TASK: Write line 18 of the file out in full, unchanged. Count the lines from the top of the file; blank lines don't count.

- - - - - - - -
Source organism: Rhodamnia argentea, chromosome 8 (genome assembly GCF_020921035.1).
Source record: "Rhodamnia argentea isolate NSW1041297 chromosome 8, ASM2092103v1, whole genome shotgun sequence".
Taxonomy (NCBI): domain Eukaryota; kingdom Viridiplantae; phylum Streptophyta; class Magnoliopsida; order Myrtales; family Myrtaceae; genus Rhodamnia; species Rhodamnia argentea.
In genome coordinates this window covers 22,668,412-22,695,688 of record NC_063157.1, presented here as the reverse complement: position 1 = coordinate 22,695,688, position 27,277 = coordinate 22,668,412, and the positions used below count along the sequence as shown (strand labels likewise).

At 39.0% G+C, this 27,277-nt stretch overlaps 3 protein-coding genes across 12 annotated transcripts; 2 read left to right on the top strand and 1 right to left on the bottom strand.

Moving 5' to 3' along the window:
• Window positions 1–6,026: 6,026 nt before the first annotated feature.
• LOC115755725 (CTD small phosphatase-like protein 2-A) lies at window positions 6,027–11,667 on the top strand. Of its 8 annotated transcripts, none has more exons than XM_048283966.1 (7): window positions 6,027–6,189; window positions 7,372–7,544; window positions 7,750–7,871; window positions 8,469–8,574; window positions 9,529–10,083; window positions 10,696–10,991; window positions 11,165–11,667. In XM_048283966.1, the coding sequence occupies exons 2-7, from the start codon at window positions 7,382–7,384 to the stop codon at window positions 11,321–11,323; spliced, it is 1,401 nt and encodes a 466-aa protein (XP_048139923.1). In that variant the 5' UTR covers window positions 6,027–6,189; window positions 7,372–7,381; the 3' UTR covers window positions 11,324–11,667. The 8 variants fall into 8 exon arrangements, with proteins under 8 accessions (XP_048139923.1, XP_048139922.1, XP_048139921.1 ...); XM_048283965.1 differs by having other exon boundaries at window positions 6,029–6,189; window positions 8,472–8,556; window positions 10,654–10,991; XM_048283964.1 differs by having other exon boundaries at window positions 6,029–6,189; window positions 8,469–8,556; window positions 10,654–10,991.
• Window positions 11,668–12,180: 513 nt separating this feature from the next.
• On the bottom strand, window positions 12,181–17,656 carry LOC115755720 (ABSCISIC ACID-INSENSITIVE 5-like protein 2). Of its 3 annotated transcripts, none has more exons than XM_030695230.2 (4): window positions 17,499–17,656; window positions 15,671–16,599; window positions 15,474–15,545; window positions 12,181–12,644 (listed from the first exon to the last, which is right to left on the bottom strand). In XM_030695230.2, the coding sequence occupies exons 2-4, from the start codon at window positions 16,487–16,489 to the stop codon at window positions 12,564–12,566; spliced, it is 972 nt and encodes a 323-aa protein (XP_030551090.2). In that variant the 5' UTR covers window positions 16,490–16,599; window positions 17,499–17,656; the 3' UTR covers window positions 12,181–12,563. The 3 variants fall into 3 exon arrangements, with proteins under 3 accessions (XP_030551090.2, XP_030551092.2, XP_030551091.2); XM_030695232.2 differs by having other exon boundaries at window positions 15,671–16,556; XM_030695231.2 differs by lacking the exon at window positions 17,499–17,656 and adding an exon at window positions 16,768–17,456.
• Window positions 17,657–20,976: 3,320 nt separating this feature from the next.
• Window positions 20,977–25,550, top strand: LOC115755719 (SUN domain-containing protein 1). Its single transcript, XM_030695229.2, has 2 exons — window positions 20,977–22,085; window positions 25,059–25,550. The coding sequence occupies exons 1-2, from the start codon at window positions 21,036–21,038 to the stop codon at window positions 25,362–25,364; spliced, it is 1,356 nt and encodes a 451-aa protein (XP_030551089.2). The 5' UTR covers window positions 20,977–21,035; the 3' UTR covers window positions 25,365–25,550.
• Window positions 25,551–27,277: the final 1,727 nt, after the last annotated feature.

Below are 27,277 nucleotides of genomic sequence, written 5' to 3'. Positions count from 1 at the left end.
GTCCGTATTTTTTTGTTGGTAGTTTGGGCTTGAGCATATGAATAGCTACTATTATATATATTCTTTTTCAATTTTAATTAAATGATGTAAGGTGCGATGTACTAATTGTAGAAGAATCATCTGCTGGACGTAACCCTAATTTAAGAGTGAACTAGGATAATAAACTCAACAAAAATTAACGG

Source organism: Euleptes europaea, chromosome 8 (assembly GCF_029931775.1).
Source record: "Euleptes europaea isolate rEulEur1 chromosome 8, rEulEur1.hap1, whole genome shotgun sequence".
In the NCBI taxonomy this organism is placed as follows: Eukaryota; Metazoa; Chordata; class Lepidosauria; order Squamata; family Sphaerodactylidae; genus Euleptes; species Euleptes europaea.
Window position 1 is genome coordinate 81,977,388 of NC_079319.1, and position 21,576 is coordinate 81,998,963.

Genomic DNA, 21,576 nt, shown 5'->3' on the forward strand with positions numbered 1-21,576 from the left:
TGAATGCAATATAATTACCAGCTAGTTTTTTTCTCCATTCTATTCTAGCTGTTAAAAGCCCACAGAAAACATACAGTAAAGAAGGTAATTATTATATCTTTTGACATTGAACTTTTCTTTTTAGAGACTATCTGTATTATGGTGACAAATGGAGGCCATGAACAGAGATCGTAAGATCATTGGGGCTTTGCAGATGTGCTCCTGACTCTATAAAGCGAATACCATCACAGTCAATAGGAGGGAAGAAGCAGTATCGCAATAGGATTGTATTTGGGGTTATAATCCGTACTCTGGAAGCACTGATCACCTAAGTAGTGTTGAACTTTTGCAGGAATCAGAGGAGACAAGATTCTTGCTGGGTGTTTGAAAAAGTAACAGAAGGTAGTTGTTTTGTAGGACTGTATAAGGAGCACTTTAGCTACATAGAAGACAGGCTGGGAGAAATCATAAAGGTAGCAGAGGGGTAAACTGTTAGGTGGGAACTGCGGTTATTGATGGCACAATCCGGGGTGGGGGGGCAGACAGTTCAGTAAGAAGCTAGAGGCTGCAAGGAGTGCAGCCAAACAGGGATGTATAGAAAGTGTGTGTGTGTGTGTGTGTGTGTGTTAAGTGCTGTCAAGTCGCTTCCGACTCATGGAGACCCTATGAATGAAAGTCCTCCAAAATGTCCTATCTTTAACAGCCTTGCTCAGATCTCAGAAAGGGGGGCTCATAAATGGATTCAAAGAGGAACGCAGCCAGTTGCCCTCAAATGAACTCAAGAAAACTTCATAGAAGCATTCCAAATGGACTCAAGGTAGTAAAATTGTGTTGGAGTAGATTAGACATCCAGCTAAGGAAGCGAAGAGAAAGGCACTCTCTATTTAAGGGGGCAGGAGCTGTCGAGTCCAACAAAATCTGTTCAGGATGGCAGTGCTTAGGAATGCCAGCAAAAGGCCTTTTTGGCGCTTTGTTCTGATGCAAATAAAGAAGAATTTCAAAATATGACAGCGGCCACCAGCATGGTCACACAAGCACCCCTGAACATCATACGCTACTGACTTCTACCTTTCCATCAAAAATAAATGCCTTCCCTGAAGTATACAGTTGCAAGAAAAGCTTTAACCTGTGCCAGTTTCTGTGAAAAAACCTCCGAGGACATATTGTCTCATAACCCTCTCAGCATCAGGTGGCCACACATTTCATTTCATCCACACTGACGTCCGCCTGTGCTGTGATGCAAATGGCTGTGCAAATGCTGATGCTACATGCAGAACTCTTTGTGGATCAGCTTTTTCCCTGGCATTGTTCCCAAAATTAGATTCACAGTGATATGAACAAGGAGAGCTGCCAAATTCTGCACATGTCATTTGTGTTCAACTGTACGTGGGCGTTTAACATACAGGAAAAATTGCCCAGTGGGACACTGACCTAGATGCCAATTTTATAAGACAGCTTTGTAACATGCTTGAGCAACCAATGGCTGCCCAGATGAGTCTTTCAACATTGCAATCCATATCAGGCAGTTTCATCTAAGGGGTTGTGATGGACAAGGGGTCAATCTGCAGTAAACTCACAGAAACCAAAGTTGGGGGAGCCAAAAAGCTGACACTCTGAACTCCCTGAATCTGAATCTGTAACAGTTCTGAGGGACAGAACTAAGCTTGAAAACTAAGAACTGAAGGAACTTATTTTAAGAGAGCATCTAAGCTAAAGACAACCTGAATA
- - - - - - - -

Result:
In the NCBI taxonomy this organism is placed as follows: Eukaryota; Metazoa; Chordata; class Lepidosauria; order Squamata; family Sphaerodactylidae; genus Euleptes; species Euleptes europaea.